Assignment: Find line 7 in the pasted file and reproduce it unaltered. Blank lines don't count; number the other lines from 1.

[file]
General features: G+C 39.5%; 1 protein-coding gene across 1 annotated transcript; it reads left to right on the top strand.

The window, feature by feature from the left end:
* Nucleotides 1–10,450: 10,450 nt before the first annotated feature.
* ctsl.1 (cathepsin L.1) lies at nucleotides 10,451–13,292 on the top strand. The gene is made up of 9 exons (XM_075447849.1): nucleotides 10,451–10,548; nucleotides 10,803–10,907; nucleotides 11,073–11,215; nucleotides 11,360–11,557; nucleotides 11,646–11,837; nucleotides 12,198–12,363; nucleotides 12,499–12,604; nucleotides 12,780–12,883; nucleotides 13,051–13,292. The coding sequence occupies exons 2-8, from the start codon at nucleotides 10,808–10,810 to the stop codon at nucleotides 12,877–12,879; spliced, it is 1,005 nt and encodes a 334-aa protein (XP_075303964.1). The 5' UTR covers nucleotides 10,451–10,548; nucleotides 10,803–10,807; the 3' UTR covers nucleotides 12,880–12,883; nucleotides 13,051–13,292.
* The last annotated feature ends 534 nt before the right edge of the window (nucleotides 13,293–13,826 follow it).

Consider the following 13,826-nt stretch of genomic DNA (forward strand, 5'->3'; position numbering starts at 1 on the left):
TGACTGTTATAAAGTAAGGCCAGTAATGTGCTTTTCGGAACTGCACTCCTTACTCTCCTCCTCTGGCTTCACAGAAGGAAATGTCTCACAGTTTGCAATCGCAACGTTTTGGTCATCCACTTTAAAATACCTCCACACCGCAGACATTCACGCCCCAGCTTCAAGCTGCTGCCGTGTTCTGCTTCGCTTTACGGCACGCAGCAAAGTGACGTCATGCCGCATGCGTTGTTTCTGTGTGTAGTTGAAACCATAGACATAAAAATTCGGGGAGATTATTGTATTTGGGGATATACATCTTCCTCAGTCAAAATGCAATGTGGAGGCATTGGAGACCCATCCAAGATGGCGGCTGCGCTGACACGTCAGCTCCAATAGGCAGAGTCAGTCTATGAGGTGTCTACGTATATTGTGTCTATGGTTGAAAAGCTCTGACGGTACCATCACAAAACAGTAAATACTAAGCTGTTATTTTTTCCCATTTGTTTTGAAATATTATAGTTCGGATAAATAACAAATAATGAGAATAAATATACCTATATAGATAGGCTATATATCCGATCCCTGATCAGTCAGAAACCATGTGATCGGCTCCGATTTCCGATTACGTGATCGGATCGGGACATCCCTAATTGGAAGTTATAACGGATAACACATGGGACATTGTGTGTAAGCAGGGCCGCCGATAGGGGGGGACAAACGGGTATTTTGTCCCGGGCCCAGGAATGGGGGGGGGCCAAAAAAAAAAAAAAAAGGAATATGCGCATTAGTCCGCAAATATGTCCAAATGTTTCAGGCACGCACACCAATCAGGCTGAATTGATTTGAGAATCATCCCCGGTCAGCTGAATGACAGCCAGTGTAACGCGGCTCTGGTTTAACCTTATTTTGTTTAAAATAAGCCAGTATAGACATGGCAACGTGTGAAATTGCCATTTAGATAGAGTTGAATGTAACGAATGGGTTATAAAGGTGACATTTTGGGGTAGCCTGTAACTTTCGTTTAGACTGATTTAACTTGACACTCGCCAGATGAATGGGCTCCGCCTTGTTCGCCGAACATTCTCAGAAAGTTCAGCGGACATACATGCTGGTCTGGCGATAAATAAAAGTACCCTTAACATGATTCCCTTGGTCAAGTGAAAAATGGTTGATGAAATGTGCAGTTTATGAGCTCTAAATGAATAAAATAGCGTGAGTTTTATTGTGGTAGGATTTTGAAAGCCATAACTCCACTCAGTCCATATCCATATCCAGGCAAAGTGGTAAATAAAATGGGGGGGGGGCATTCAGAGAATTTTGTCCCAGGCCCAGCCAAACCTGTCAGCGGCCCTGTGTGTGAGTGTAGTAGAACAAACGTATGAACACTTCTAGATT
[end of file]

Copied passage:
TGACTGTTATAAAGTAAGGCCAGTAATGTGCTTTTCGGAACTGCACTCCTTACTCTCCTCCTCTGGCTTCACAGAAGGAAATGTCTCACAGTTTGCAATCGCAACGTTTTGGTCATCCACTTTAAAATACCTCCACACCGCAGACATTCACGCCCCAGCTTCAAGCTGCTGCCGTGTTCTGCTTCGCTTTACGGCACGCAGCAAAGTGACGTCATGCCGCATGCGTTGTTTCTGTGTGTAGTTGAAACCATAGACATAAAAATTCGGGGAGATTATTGTATTTGGGGATATACATCTTCCTCAGTCAAAATGCAATGTGGAGGCATTGGAGACCCATCCAAGATGGCGGCTGCGCTGACACGTCAGCTCCAATAGGCAGAGTCAGTCTATGAGGTGTCTACGTATATTGTGTCTATGGTTGAAAAGCTCTGACGGTACCATCACAAAACAGTAAATACTAAGCTGTTATTTTTTCCCATTTGTTTTGAAATATTATAGTTCGGATAAATAACAAATAATGAGAATAAATATACCTATATAGATAGGCTATATATCCGATCCCTGATCAGTCAGAAACCATGTGATCGGCTCCGATTTCCGATTACGTGATCGGATCGGGACATCCCTAATTGGAAGTTATAACGGATAACACATGGGACATTGTGTGTAAGCAGGGCCGCCGATAGGGGGGGACAAACGGGTATTTTGTCCCGGGCCCAGGAATGGGGGGGGGCCAAAAAAAAAAAAAAAAGGAATATGCGCATTAGTCCGCAAATATGTCCAAATGTTTCAGGCACGCACACCAATCAGGCTGAATTGATTTGAGAATCATCCCCGGTCAGCTGAATGACAGCCAGTGTAACGCGGCTCTGGTTTAACCTTATTTTGTTTAAAATAAGCCAGTATAGACATGGCAACGTGTGAAATTGCCATTTAGATAGAGTTGAATGTAACGAATGGGTTATAAAGGTGACATTTTGGGGTAGCCTGTAACTTTCGTTTAGACTGATTTAACTTGACACTCGCCAGATGAATGGGCTCCGCCTTGTTCGCCGAACATTCTCAGAAAGTTCAGCGGACATACATGCTGGTCTGGCGATAAATAAAAGTACCCTTAACATGATTCCCTTGGTCAAGTGAAAAATGGTTGATGAAATGTGCAGTTTATGAGCTCTAAATGAATAAAATAGCGTGAGTTTTATTGTGGTAGGATTTTGAAAGCCATAACTCCACTCAGTCCATATCCATATCCAGGCAAAGTGGTAAATAAAATGGGGGGGGGGCATTCAGAGAATTTTGTCCCAGGCCCAGCCAAACCTGTCAGCGGCCCTGTGTGTGAGTGTAGTAGAACAAACGTATGAACACTTCTAGATT